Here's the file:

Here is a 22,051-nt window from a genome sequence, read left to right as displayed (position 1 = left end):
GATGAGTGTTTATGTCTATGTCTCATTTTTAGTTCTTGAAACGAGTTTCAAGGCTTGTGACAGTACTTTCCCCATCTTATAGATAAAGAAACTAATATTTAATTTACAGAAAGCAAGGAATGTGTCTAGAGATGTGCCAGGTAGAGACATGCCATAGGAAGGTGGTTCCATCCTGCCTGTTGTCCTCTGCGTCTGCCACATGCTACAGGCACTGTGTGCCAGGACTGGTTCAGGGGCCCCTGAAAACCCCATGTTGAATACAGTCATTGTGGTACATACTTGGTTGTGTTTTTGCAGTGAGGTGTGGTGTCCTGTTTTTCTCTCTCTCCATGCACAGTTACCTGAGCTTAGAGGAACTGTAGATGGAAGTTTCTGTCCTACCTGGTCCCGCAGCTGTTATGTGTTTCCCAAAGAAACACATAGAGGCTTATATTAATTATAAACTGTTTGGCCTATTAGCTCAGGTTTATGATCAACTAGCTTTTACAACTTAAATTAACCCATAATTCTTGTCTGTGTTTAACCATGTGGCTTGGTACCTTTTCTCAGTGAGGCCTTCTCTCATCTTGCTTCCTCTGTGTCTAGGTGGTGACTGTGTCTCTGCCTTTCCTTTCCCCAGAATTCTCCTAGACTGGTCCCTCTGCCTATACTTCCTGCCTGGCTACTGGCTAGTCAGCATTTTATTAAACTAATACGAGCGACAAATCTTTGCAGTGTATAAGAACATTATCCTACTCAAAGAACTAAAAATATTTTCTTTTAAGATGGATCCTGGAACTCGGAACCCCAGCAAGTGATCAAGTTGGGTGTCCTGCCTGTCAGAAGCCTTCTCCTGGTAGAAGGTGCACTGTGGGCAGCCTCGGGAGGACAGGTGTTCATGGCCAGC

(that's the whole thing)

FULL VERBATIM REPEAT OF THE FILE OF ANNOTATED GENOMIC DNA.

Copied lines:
Here is a 22,051-nt window from a genome sequence, read left to right as displayed (position 1 = left end):
GATGAGTGTTTATGTCTATGTCTCATTTTTAGTTCTTGAAACGAGTTTCAAGGCTTGTGACAGTACTTTCCCCATCTTATAGATAAAGAAACTAATATTTAATTTACAGAAAGCAAGGAATGTGTCTAGAGATGTGCCAGGTAGAGACATGCCATAGGAAGGTGGTTCCATCCTGCCTGTTGTCCTCTGCGTCTGCCACATGCTACAGGCACTGTGTGCCAGGACTGGTTCAGGGGCCCCTGAAAACCCCATGTTGAATACAGTCATTGTGGTACATACTTGGTTGTGTTTTTGCAGTGAGGTGTGGTGTCCTGTTTTTCTCTCTCTCCATGCACAGTTACCTGAGCTTAGAGGAACTGTAGATGGAAGTTTCTGTCCTACCTGGTCCCGCAGCTGTTATGTGTTTCCCAAAGAAACACATAGAGGCTTATATTAATTATAAACTGTTTGGCCTATTAGCTCAGGTTTATGATCAACTAGCTTTTACAACTTAAATTAACCCATAATTCTTGTCTGTGTTTAACCATGTGGCTTGGTACCTTTTCTCAGTGAGGCCTTCTCTCATCTTGCTTCCTCTGTGTCTAGGTGGTGACTGTGTCTCTGCCTTTCCTTTCCCCAGAATTCTCCTAGACTGGTCCCTCTGCCTATACTTCCTGCCTGGCTACTGGCTAGTCAGCATTTTATTAAACTAATACGAGCGACAAATCTTTGCAGTGTATAAGAACATTATCCTACTCAAAGAACTAAAAATATTTTCTTTTAAGATGGATCCTGGAACTCGGAACCCCAGCAAGTGATCAAGTTGGGTGTCCTGCCTGTCAGAAGCCTTCTCCTGGTAGAAGGTGCACTGTGGGCAGCCTCGGGAGGACAGGTGTTCATGGCCAGC